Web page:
Excerpts and commentary compiled by the leadership team at Universal McCann’s Global Digital Communications Practice
Net video ads: attention vs. annoyance
Marketers and Web sites alike are struggling to bring to the Internet ads that resemble television without turning off viewers. Spending on online video ads represents less than 4 percent of all Internet advertising and just 1 percent of the amount spent on TV, according to eMarketer.
But growth is expected - with the research firm forecasting U.S. spending more than tripling to $4.3 billion in 2011 - especially as more viewers embrace full-length TV episodes and other video online. The challenge is finding the right formula - in the creative approach, the format or the frequency with which the ads appear - so visitors notice the pitches without getting so annoyed that they never come back.
Last Word: Online video content consumption will continue to grow at exponential rates for the next several years. It is incumbent upon us as marketers to experiment with the most engaging and relevant forms of advertising to accompany that content.
Testing a variety of ad lengths, formats, placements, and technologies will lead to a more satisfying user experience – and ultimately a more impactful ad message.
Microsoft's rapt acquisition enhances ad offerings
Microsoft took another stride in its race against Google with the acquisition of Rapt, a company that helps Web publishers manage their advertising. Rapt produces software that creates a database of a publisher's ad inventory, whether they are self-sold or collected from ad serving networks. Publishers can also use it to track and forecast ad performance. Rapt will be added to Microsoft's Atlas Publisher Suite.
Last Word: Inventory management and impression forecasting are some of the most vexing challenges for web publishers today. Through this acquisition, Microsoft will have an even more compelling offering to compete with Google/Doubleclick’s DART for Publishers solution.
By running the publishers inventory management systems, Microsoft would get a first-row seat in deciding who gets the ad call (which ad network) – potentially giving MSFT an advantage as it continues to grow its own online advertising solution.
China becomes largest web surfing country in the world
BDA China, a Beijing-based consulting and research firm has announced that there are 220 million Web surfers in China, a number which slightly surpasses the 217 million in the United States and makes the country the largest Internet-connected population in the world. By the end of the year it is expected that China’s surfers will number as high as 280 million, a full 30% more than the same time in 2007.
The majority of Web browsing purportedly takes place inside Internet cafes; locations which may soon begin being require to register every customer so they can keep track on what each person accesses.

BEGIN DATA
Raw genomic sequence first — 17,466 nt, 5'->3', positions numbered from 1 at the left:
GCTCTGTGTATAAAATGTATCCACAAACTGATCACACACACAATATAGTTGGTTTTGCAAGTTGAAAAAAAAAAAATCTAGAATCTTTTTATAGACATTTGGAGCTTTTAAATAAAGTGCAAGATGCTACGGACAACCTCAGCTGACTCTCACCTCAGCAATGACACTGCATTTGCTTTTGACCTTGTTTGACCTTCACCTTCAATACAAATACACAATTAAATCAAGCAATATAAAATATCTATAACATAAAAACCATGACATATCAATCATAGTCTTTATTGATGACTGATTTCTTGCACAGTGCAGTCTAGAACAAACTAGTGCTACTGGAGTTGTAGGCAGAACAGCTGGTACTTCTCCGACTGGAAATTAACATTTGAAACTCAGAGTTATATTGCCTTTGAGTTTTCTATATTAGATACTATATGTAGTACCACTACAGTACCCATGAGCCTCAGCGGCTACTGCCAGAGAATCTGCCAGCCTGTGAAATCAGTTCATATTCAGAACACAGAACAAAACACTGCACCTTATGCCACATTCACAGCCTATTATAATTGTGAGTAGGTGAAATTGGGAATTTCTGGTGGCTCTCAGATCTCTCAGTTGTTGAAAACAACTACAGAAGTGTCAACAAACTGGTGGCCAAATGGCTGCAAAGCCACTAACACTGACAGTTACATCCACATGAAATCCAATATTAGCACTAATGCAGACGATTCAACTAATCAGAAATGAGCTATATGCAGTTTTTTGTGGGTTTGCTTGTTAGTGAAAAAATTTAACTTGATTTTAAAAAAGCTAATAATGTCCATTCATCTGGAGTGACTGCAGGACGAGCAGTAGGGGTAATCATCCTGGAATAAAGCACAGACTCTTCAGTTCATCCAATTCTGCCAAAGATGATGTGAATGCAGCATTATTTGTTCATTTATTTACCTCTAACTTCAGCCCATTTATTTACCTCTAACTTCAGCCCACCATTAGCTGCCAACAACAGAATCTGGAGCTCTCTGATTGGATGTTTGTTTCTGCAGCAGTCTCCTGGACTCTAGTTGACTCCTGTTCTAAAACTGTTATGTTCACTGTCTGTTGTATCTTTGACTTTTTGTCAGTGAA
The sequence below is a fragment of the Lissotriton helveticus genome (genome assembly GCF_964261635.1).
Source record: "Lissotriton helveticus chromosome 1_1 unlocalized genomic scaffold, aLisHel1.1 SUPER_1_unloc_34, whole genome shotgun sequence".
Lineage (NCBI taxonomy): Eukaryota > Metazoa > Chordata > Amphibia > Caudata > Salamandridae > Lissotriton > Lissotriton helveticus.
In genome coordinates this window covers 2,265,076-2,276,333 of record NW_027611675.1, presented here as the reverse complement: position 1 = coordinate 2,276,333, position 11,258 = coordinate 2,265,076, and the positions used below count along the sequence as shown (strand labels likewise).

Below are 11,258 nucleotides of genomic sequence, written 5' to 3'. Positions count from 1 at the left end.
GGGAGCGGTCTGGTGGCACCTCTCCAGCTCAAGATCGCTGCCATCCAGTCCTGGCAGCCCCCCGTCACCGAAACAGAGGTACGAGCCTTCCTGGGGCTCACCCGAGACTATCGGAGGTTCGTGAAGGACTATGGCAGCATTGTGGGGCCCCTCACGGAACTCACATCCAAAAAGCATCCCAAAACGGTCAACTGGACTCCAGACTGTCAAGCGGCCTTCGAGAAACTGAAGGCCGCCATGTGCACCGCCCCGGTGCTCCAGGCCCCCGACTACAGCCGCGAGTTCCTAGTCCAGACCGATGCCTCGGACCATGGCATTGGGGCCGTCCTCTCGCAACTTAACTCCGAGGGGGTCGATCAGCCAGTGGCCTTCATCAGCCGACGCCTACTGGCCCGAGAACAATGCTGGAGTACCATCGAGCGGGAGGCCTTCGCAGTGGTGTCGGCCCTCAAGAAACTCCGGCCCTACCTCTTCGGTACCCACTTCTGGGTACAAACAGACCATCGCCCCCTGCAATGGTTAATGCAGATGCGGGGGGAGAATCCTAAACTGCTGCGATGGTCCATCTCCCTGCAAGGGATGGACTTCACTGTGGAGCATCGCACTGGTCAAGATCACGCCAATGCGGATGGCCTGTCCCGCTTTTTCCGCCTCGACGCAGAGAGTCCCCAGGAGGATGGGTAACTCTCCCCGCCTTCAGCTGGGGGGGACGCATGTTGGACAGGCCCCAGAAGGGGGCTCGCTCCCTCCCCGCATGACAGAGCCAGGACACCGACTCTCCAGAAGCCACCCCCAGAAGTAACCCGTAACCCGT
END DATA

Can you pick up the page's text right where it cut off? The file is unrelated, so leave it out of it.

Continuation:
Last Word: Clearly the web represents a global audience – and it is critical that we leverage the scale and scope of our digital activities. Partners that have a global remit and can harness the global power of the Internet will be our must valuable asset in the years to come.
Bill Gates predicts decade of convergence
The coming decade will bring even more advances in software and computing than the last ten years, bringing new ways to watch television, to use telephones and to input information into computers, Microsoft chairman Bill Gates predicted last Thursday.
Changes in software and computing over the next decade will be "very substantial" and will permeate all facets of life, Gates told a crowd of about 1,100 people during a Northern Virginia Technology Council breakfast in Washington, DC. Computers and software have changed how people take photographs and purchase music, but other industries will be affected just as much in coming years, he said.
Last Word: Talk about job security!
AOL to Acquire Bebo for $850 million
Despite intense pressure from Wall Street, slowed revenue growth and apparent management dysfunction, AOL continues to be aggressive on the acquisition front. The Time Warner-owned Web pioneer said that it has agreed to acquire Bebo, a fast-growing social networking site best known for its popularity in the U.K., for $850 million.
According to AOL, Bebo claims 40 million registered members worldwide, including a strong presence in Ireland and New Zealand. The site, which has a growing U.S. audience, shares several aspects of much larger rivals MySpace and Facebook, as users can create personal profiles, share photos and videos, listen to music and generally express themselves.
Last Word: Oh my. Before Bebo, AOL had a lot of work to do to ingest their other acquisitions: AdTech, Tacoda, Goowy, and Third Screen Media to name a few. Adding Bebo to that list makes one wonder if they shouldn’t focus on their current integration challenges before adding additional layers of complexity.
The race to see who collects the most “toys” continues in the digital publisher space….
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